Although often illiterate, rural women have wisdom, knowledge and practices based on deep-rooted cultural norms, traditions and values, as well as generations of experience. This indigenous knowledge should be taken into account, and traditional methods of information exchange and communication should be harnessed together with modern means.

Communication strategies and materials should reflect women's perceptions, needs and perspectives. The development of participatory and qualitative research methods such as participatory rural appraisal (PRA), focus group discussions, interpersonal communication techniques and audiovisual media enable communication specialists and communities to quicken the process of sharing experiences and learning together. Where the questionnaire and statistical survey were once the main tools of research and analysis, there is now a mix of methods that are not dependent on literacy and formal education capabilities and can be applied to discover the problems and needs of rural women as well as the opportunities and solutions open to the community.



A number of major international conferences have stressed the important role of communication in attaining the goals of their action plans and achieving sustainable development.

  • Earth Summit (1992). Officially called the UN Conference on Environment and Development (UNCED), this conference produced Agenda 21, a programme devoted to various aspects of the environmental crisis. All 38 chapters of Agenda 21 implicitly recognize the critical role of communication in successfully implementing sustainable development. The Conference affirmed that all stakeholders in development are users and generators of relevant information on the environment.

  • International Conference on Population and Development (1994). The Plan of Action passed by this conference calls for the strengthening of information, education and communication activities concerning population and sustainable development issues.

  • World Summit for Social Development (1995). The Declaration and Plan of Action produced by this summit directs attention to rectifying social disintegration and emphasizes the role of communication for doing so.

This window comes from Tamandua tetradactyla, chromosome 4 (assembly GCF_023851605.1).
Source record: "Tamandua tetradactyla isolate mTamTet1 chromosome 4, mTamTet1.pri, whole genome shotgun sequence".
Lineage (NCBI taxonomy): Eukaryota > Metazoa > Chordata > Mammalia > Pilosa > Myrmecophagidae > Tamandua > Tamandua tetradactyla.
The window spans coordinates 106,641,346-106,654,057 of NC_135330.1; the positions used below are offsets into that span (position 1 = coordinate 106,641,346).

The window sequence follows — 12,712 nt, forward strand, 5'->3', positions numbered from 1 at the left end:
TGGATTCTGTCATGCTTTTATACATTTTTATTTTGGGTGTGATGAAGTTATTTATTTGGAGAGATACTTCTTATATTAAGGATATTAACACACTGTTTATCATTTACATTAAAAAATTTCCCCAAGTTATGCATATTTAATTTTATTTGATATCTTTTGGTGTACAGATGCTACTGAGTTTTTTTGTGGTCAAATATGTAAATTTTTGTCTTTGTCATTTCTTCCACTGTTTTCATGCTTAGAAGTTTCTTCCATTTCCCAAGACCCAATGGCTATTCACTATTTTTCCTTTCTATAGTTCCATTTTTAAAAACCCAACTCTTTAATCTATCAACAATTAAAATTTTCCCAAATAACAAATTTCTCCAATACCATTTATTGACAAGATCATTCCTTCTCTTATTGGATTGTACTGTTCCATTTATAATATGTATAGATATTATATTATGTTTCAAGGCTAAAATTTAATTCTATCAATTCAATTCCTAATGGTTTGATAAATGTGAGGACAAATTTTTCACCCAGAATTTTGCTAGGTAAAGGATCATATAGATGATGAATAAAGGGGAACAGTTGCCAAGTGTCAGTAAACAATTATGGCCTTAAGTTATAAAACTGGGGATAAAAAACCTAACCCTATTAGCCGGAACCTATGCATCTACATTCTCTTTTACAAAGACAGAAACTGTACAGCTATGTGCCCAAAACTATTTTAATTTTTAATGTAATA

• Fourth World Conference on Women (1995). This conference produced, for the first time in history, a Platform for Action that devotes an entire section to women and the media. It identifies the mass media as having great potential for promoting the advancement of women and the equality of women and men. It states that "television, especially, has the greatest impact on young people and, as such, has the ability to shape values, attitudes and perceptions of women in both positive and negative ways". It identifies actions to promote a balanced and non-stereotypical portrayal of women in the media, as well as the incorporation of more women at decision-making levels in the development of communication policies, technologies and media operations. It also identifies actions that can help increase women's access to, and participation in, the expression of views and decision-making through the new communication technologies. It encourages the development of education and training programmes in communication and media technologies for women.

  • World Food Summit (1996). The Plan of Action passed by this summit deals with women and rural development, among other issues. It affirms that sustainable agricultural development will only be achieved if policies and technologies are accompanied by participation, equity, dialogue, enabling mechanisms and empowerment. In short, it advocates a people-centred approach to development, in which communication is an essential component.



Participatory audience research is an essential prerequisite for the planning of successful communication strategies, the selection of appropriate media and the design of creative messages. In developing countries, the communication requirements of women in rural areas are different from those of women and men in urban centres and developed countries. Rural women do not have equal access to information, for reasons such as their restricted mobility outside the home, lack of education and, in some cases, men's control over information and media. Development communicators may need to "repackage" information in forms that are comprehensible to illiterate women, adapting it to their understanding and perception of messages.

Special attention should be paid to selecting the communication channels that are most appropriate for women and to producing materials in local languages. Because women are involved in many aspects of rural life, their traditional knowledge systems are complex and holistic. Consequently, communication programmes must deal with the various economic and social issues affecting women, including agriculture, habitat, health, nutrition, family planning, population growth, the environment and education and illiteracy.




With the support of an Italian-funded FAO project, the Southern African Development Community's Centre of Communication for Development, based in Harare, Zimbabwe, has pioneered a people-oriented alternative to traditional communication research. Called participatory rural communication appraisal (PRCA), the new approach involves rural people in the design of communication strategies.